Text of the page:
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Thursday, May 17, 2012

33 ways most people are cooler than me

When they say their house is messy, they mean a few magazines hanging around, not HARD CORE messy.

They aren't afraid to fly.

They aren't afraid to drive on the highway.

They have a hair stylist---they would never cut their own hair and hope for the best.

They never run out of money at the end of a pay cycle.

They drive an SUV or a minivan.

They pick out a wardrobe, not just buy what looks okay at the thrift store.

They take vacations at resorts.

They don't let their pieced ears grow back.

They listen to music groups I've never heard of, and didn't say "who the heck is that?" when Adele won at the Grammies.

They go out with the girls for drinks.

They complain about how often youth soccer and baseball practices occur.

They know how to wrap presents prettily.

Their biggest thrill of the week isn't picking up books at the library.

They watch TV shows right the night they are on, so they can talk about them before everyone else is tired of them.

They have dogs, not cats.

They go to the Cape or New Hampshire on weekends.

They have a dental plan.

They like parties, not dread them.

They have handwriting that is legible.

They seem to get memos about the latest trends.

They belong to gyms.

They have a babysitter.

They grew up in a suburb, not a rural area.

They don't play video games ever.

They read best-sellers.

They don't let their kids eat or drink in the car.

They don't have allergies that make them sneeze and cough a lot.

They dye their hair and not let it be all gray.

They have lots of shoes.

They know how to put on make-up.

They know how to decorate and don't just put a lot of random stuff on their walls.

They are just cool. They don't TRY to be cool---they just are.

Okay, you are asking---what does this all have to do with autism? Not a whole lot. But it was prompted by an article that said something like "autism is currently the cool diagnosis" I thought---wow. I've never been cool. I'm not good at being cool. Is this autism gig finally my ticket to Cool Village? But is Janey the cool kind of autism? Am I treating her with the cool treatments? How can I use this all to my advantage to look cool when I want to? Is this going to overcome my tragic lack of fashion sense and make-up skills?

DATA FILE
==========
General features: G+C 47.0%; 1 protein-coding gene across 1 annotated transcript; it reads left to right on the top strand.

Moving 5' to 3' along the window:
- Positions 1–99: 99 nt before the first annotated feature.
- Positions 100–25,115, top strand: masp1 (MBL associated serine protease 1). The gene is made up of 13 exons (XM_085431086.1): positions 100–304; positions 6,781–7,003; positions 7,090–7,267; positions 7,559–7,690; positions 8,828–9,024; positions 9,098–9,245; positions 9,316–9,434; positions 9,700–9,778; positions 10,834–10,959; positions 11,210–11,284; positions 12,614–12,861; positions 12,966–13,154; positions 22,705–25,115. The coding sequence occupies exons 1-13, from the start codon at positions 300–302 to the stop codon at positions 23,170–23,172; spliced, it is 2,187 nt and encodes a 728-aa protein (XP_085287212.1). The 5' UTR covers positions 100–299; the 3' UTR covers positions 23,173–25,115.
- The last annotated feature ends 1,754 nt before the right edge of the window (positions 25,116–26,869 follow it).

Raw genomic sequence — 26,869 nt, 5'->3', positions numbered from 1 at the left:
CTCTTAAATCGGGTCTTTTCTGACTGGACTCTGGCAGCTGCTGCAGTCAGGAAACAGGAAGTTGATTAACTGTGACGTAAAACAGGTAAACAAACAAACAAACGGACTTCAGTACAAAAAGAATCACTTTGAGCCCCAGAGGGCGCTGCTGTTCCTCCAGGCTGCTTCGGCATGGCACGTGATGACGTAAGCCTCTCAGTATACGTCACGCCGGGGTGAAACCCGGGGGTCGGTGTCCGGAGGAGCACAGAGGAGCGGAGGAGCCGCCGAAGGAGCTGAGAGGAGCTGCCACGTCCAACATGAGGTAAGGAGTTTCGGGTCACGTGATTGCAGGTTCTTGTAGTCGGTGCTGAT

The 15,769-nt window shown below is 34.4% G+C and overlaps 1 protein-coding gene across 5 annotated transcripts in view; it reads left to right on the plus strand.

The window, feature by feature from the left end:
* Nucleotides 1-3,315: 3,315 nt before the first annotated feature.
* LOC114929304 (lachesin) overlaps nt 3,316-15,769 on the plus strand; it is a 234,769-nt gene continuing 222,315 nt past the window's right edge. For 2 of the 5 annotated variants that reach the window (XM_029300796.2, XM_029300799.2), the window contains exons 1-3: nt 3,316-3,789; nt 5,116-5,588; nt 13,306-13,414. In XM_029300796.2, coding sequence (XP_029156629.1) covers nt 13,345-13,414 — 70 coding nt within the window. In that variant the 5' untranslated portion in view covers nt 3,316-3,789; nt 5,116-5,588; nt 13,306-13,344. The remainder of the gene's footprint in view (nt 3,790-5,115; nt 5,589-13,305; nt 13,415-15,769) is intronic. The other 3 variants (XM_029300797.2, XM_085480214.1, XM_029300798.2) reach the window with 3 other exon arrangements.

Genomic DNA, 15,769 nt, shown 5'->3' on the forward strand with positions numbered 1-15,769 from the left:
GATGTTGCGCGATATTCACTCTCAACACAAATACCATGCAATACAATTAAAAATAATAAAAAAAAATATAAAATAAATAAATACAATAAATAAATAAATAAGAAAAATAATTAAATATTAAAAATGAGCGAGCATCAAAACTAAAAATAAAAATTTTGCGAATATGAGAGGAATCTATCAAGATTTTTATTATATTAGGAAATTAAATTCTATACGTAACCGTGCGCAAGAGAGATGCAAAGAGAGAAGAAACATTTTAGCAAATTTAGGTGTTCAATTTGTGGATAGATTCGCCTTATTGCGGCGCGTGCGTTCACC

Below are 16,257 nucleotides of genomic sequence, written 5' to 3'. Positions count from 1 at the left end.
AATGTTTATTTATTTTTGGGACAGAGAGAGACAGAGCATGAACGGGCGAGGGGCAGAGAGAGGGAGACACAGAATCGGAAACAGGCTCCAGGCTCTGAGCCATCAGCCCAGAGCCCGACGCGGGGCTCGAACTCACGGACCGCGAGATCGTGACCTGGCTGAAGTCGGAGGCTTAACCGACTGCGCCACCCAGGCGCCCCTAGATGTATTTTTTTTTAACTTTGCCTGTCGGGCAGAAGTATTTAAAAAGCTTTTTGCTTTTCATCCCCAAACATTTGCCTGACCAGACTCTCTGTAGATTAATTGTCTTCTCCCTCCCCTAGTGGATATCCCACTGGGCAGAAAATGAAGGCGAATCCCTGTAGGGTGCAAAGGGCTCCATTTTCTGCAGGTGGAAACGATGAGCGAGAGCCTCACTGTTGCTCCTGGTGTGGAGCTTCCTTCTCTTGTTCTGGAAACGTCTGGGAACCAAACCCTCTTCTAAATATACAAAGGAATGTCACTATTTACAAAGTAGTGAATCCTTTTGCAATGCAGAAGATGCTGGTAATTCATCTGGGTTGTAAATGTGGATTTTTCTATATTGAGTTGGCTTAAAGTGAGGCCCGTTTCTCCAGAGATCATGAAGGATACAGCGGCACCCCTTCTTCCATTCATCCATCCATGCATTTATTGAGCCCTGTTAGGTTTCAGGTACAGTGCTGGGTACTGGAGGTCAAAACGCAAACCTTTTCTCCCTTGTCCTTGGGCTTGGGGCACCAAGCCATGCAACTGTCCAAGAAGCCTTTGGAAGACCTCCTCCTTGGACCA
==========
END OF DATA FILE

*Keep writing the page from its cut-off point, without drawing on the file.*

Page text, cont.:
I'm not easily offended. I don't start crusades when I hear people using terms I don't like. But don't take the disorder that makes Janey's life so tough, that affects our whole family in hundreds of ways, that takes away so much from my precious girl's life and call it cool. That's not cool.


sara said...

I identify with you in this post! I have always felt different from everybody else. Then I have this kid who is different and I think, well of course YOU would have the different kid. I thought having a child would make me more like everybody else, but it has actually made me even more different, now I feel isolated from all the typical kid parents out there... at the park, at the daycare. But sometimes I think this special child makes me special, because you know what, I'm working harder than any of them are to raise my sweet Tate. I wear it like a badge of honor.

Suzanne said...

As well you should! There really is a difference between raising typical kids and our non-typical ones, in terms of how it feels around other parents. I guess people naturally relate to each other over similar experiences, and when my experiences are Janey screaming for hours on end, or reciting lines of a video instead of interacting with the other kids, it doesn't lead to bonding. In my strong moments I can think "what's different about me is what makes me me!" and all those things you are supposed to think, but in other moments I just wish I could totally be like everyone else. Thanks as always for reading and commenting, Sara!

Kim said...

Lol I'm with you! Except I do dye my hair lol!